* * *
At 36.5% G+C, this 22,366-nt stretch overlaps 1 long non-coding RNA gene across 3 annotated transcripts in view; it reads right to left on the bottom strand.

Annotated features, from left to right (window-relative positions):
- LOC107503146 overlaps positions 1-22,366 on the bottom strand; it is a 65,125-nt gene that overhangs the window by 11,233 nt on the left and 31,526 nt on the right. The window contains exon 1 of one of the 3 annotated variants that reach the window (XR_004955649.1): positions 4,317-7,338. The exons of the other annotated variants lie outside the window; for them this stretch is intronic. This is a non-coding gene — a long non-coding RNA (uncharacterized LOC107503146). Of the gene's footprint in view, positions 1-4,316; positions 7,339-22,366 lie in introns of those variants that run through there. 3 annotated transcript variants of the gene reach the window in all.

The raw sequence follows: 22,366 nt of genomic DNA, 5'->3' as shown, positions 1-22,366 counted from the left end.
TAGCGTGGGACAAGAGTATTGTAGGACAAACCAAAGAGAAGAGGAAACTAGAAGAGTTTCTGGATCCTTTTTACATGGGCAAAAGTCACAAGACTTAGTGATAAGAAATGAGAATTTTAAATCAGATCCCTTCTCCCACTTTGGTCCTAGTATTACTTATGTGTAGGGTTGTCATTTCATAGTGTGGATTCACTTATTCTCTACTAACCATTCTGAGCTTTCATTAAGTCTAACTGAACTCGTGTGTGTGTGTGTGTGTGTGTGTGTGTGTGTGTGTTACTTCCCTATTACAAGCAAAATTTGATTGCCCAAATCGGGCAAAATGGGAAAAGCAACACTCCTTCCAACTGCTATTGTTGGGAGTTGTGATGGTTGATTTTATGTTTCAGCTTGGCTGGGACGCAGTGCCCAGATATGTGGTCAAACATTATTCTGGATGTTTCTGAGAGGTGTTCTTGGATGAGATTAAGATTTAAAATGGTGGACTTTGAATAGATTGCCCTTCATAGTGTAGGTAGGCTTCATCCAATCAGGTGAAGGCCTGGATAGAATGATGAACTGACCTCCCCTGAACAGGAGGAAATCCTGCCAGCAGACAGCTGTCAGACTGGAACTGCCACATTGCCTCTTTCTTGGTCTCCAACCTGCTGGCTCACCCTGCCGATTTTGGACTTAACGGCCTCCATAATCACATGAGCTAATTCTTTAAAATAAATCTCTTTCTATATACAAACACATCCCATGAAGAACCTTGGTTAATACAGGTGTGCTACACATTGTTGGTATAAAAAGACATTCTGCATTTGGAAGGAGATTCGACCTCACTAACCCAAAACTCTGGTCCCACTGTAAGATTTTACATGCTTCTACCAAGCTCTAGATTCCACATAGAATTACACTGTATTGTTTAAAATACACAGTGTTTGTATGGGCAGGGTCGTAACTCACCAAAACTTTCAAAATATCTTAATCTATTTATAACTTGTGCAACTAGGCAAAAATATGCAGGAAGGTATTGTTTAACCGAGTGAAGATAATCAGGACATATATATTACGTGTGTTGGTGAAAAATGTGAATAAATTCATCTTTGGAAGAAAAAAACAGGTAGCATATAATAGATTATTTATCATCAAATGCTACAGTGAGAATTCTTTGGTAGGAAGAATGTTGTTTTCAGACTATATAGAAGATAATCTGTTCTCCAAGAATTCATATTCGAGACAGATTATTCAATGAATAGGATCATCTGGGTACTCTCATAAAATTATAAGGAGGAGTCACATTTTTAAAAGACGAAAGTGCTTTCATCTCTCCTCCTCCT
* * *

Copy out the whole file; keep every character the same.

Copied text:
At 36.5% G+C, this 22,366-nt stretch overlaps 1 long non-coding RNA gene across 3 annotated transcripts in view; it reads right to left on the bottom strand.

Annotated features, from left to right (window-relative positions):
- LOC107503146 overlaps positions 1-22,366 on the bottom strand; it is a 65,125-nt gene that overhangs the window by 11,233 nt on the left and 31,526 nt on the right. The window contains exon 1 of one of the 3 annotated variants that reach the window (XR_004955649.1): positions 4,317-7,338. The exons of the other annotated variants lie outside the window; for them this stretch is intronic. This is a non-coding gene — a long non-coding RNA (uncharacterized LOC107503146). Of the gene's footprint in view, positions 1-4,316; positions 7,339-22,366 lie in introns of those variants that run through there. 3 annotated transcript variants of the gene reach the window in all.

The raw sequence follows: 22,366 nt of genomic DNA, 5'->3' as shown, positions 1-22,366 counted from the left end.
TAGCGTGGGACAAGAGTATTGTAGGACAAACCAAAGAGAAGAGGAAACTAGAAGAGTTTCTGGATCCTTTTTACATGGGCAAAAGTCACAAGACTTAGTGATAAGAAATGAGAATTTTAAATCAGATCCCTTCTCCCACTTTGGTCCTAGTATTACTTATGTGTAGGGTTGTCATTTCATAGTGTGGATTCACTTATTCTCTACTAACCATTCTGAGCTTTCATTAAGTCTAACTGAACTCGTGTGTGTGTGTGTGTGTGTGTGTGTGTGTGTGTGTTACTTCCCTATTACAAGCAAAATTTGATTGCCCAAATCGGGCAAAATGGGAAAAGCAACACTCCTTCCAACTGCTATTGTTGGGAGTTGTGATGGTTGATTTTATGTTTCAGCTTGGCTGGGACGCAGTGCCCAGATATGTGGTCAAACATTATTCTGGATGTTTCTGAGAGGTGTTCTTGGATGAGATTAAGATTTAAAATGGTGGACTTTGAATAGATTGCCCTTCATAGTGTAGGTAGGCTTCATCCAATCAGGTGAAGGCCTGGATAGAATGATGAACTGACCTCCCCTGAACAGGAGGAAATCCTGCCAGCAGACAGCTGTCAGACTGGAACTGCCACATTGCCTCTTTCTTGGTCTCCAACCTGCTGGCTCACCCTGCCGATTTTGGACTTAACGGCCTCCATAATCACATGAGCTAATTCTTTAAAATAAATCTCTTTCTATATACAAACACATCCCATGAAGAACCTTGGTTAATACAGGTGTGCTACACATTGTTGGTATAAAAAGACATTCTGCATTTGGAAGGAGATTCGACCTCACTAACCCAAAACTCTGGTCCCACTGTAAGATTTTACATGCTTCTACCAAGCTCTAGATTCCACATAGAATTACACTGTATTGTTTAAAATACACAGTGTTTGTATGGGCAGGGTCGTAACTCACCAAAACTTTCAAAATATCTTAATCTATTTATAACTTGTGCAACTAGGCAAAAATATGCAGGAAGGTATTGTTTAACCGAGTGAAGATAATCAGGACATATATATTACGTGTGTTGGTGAAAAATGTGAATAAATTCATCTTTGGAAGAAAAAAACAGGTAGCATATAATAGATTATTTATCATCAAATGCTACAGTGAGAATTCTTTGGTAGGAAGAATGTTGTTTTCAGACTATATAGAAGATAATCTGTTCTCCAAGAATTCATATTCGAGACAGATTATTCAATGAATAGGATCATCTGGGTACTCTCATAAAATTATAAGGAGGAGTCACATTTTTAAAAGACGAAAGTGCTTTCATCTCTCCTCCTCCT